How Van Panchayat Rule Systems and Resource Use Influence People’s Participation in Forest Commons in the Indian Himalayas

  •  Kazuyo Nagahama    
  •  Kaoru Saito    
  •  Hirokazu Yamamoto    
  •  Yasukazu Hama    
  •  Hem Gairola    
  •  Prakash Singh    
  •  Randeep Rakwal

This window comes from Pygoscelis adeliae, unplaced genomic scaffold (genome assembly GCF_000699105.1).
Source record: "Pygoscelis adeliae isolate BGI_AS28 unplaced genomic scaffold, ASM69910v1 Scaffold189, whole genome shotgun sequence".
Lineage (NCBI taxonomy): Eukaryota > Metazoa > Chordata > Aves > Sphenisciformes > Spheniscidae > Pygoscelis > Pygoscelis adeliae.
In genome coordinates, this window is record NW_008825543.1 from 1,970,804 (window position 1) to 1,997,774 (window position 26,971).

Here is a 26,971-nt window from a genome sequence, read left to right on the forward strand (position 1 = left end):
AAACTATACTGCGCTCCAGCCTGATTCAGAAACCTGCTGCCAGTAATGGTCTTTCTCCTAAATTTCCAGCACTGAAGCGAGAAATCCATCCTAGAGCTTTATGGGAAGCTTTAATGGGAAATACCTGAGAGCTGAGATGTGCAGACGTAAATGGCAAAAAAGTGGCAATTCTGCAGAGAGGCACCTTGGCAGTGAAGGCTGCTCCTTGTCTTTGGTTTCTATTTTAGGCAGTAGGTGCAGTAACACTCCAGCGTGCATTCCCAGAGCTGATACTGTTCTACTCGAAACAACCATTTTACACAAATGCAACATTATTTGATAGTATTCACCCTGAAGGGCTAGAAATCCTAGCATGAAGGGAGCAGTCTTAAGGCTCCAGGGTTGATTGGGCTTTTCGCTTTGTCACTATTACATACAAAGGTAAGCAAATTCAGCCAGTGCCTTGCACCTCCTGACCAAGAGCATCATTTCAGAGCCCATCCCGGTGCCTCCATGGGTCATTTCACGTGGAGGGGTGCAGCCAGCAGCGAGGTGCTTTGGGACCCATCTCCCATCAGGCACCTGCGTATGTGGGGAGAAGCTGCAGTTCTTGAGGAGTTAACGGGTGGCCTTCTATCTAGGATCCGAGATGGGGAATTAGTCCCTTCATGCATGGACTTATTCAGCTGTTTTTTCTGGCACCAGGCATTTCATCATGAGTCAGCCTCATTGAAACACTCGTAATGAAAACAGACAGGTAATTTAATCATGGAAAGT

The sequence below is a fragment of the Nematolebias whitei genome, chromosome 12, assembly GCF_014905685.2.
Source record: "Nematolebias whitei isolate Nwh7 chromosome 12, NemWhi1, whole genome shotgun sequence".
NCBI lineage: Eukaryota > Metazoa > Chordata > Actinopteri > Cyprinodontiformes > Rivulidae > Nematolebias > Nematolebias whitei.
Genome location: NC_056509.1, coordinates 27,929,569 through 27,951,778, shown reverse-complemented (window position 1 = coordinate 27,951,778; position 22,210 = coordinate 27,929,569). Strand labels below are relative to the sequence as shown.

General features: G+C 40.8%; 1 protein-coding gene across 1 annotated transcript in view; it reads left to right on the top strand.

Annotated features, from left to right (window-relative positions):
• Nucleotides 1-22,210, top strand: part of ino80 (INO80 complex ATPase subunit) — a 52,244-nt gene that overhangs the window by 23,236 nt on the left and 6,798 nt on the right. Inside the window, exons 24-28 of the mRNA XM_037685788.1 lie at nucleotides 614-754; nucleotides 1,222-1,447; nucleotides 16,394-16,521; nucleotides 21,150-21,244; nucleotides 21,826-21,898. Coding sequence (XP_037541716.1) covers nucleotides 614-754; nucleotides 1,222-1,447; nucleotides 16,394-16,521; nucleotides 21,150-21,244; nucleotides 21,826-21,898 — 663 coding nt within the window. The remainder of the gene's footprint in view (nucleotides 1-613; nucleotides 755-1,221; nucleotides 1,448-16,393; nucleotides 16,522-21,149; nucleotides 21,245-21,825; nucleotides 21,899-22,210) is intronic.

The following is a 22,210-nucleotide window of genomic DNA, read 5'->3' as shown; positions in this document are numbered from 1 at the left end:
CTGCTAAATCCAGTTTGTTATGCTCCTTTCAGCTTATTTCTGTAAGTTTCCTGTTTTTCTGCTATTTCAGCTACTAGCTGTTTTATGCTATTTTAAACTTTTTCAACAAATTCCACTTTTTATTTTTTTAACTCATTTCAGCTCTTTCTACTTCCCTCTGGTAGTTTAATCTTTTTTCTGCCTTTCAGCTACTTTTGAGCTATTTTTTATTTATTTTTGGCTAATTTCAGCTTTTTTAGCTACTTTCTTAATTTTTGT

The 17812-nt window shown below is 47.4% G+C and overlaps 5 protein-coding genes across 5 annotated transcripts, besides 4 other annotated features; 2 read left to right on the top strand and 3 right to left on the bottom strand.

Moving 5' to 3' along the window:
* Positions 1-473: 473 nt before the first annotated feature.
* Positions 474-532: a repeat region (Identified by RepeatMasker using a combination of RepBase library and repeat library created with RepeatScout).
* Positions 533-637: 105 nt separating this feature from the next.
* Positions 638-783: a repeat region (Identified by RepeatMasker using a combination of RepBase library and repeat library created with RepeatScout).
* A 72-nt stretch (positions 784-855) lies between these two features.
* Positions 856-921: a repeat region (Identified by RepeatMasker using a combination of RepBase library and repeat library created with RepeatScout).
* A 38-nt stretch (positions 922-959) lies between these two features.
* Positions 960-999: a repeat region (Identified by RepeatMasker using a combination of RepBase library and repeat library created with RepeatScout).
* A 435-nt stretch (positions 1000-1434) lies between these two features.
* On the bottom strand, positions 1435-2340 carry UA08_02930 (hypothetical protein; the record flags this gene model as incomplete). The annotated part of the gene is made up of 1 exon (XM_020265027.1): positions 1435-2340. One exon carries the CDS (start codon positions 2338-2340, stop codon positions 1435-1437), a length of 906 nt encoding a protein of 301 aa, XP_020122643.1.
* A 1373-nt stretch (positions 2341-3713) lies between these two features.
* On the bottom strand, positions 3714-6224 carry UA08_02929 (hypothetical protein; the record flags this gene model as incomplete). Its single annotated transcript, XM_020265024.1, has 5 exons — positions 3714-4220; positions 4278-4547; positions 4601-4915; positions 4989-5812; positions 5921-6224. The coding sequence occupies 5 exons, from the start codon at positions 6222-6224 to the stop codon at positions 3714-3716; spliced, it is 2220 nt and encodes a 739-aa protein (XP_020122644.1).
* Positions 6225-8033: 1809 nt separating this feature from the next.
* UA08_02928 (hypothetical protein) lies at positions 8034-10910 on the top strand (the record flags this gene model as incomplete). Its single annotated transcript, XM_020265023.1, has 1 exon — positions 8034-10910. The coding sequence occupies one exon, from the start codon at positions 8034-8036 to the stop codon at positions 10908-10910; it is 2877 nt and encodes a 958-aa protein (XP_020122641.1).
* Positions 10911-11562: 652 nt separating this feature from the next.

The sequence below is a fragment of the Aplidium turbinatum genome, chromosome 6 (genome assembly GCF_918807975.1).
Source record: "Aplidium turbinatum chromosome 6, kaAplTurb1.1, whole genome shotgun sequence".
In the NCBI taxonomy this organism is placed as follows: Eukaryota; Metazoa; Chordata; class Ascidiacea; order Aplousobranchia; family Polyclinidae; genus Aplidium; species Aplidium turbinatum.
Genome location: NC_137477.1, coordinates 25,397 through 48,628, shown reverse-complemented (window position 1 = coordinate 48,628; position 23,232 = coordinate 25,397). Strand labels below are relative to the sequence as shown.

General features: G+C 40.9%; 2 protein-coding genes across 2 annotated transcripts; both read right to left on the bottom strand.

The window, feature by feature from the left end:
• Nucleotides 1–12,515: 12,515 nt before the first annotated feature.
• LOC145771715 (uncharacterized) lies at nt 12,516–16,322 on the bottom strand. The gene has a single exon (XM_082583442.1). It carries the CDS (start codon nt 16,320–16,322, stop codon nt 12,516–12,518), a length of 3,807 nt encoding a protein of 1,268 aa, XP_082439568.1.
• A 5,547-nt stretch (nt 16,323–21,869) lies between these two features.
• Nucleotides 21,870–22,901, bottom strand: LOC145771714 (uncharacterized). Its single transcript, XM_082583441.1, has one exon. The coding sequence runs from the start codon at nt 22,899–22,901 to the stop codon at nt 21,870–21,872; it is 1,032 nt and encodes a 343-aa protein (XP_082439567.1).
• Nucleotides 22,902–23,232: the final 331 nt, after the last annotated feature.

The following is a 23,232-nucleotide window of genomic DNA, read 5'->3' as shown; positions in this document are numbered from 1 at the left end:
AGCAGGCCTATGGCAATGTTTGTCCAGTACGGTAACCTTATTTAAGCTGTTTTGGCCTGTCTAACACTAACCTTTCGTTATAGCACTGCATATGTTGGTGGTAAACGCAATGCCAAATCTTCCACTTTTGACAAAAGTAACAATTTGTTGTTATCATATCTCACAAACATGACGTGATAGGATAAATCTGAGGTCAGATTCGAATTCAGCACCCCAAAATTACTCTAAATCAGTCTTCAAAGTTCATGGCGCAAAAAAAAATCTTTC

Van Panchayats (VPs) are self-initiated forest management groups institutionalized since 1931 in the Himalayan Uttarakhand state of North India. VPs are considered to be successful case of Community-Based Forest Management (CBFM) despite an observed decline in VP practice around the 1990s. This study clarifies CBFM in the context of local rules, forest resource use and people’s participation. It reveals the possible factors behind better resource management of forest commons use from four VPs in Uttarakhand. A multi-dimensional research approach was followed comprising a literature review of the state forest department data, forest inventory, interviews with village leaders as snowball samplings in several villages, and semi-structured interviews with villagers/house-holders. Results showed that local rules are different depending on the villages expect for prohibited timber logging. The most useful tree species for local people was Banji oak (Quercus leucotrichophora) and every village had an oak forest which was utilized for fuelwood and fodder for daily livelihoods. VP forest size and the basal area of trees also influenced people’s participation in forest management. Much larger size of the VP forest land is declining due to the people’s de-motivation for forest management. Furthermore, a higher education of the householder increased the level of participation. Transparency of Management Committee (MC) for the VP members is an important aspect. To summarize, availability and utilization of the valuable forest resources and its management by villagers following local rules and the VP system was considered to influence people’s participation in the forest commons.

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